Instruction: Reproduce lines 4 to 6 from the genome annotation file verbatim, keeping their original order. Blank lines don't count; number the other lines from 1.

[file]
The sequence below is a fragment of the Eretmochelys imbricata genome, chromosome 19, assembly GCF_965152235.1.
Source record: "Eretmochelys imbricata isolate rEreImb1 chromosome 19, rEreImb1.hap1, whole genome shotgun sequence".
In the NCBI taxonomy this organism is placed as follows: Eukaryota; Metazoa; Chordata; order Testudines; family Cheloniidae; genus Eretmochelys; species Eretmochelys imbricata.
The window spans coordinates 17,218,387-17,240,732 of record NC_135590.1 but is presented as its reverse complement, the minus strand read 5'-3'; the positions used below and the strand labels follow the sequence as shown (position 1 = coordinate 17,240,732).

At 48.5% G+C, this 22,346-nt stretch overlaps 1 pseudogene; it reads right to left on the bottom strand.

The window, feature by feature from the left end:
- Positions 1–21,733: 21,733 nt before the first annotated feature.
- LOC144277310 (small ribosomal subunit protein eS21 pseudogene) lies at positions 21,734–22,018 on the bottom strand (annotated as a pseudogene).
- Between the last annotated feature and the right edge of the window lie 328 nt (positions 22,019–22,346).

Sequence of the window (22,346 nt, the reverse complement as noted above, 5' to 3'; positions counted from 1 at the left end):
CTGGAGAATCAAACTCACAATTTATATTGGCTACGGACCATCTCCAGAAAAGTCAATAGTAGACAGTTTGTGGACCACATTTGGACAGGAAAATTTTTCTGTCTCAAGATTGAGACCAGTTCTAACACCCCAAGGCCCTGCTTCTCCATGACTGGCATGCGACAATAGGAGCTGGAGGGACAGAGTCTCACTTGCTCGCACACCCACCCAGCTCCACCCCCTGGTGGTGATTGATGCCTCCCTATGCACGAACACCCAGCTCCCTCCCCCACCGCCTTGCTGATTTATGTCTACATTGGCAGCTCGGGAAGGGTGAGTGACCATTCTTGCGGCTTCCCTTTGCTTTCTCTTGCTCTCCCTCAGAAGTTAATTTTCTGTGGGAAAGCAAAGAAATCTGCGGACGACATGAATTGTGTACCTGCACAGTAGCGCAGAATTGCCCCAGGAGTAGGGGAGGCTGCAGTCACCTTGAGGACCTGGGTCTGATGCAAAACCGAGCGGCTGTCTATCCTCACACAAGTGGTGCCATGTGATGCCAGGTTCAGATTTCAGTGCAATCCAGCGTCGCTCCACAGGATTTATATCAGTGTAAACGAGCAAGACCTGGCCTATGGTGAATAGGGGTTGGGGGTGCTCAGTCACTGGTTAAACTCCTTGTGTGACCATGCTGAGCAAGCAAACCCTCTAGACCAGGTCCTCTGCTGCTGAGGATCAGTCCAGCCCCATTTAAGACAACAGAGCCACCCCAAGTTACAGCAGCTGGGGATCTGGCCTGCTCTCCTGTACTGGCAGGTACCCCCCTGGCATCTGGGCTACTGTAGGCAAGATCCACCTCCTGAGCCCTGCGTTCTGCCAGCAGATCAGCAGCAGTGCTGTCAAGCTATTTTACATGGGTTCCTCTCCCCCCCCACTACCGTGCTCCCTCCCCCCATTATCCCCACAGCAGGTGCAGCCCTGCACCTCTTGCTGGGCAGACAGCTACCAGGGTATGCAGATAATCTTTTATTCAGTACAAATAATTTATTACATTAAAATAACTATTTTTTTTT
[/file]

The window spans coordinates 17,218,387-17,240,732 of record NC_135590.1 but is presented as its reverse complement, the minus strand read 5'-3'; the positions used below and the strand labels follow the sequence as shown (position 1 = coordinate 17,240,732).

At 48.5% G+C, this 22,346-nt stretch overlaps 1 pseudogene; it reads right to left on the bottom strand.

The window, feature by feature from the left end: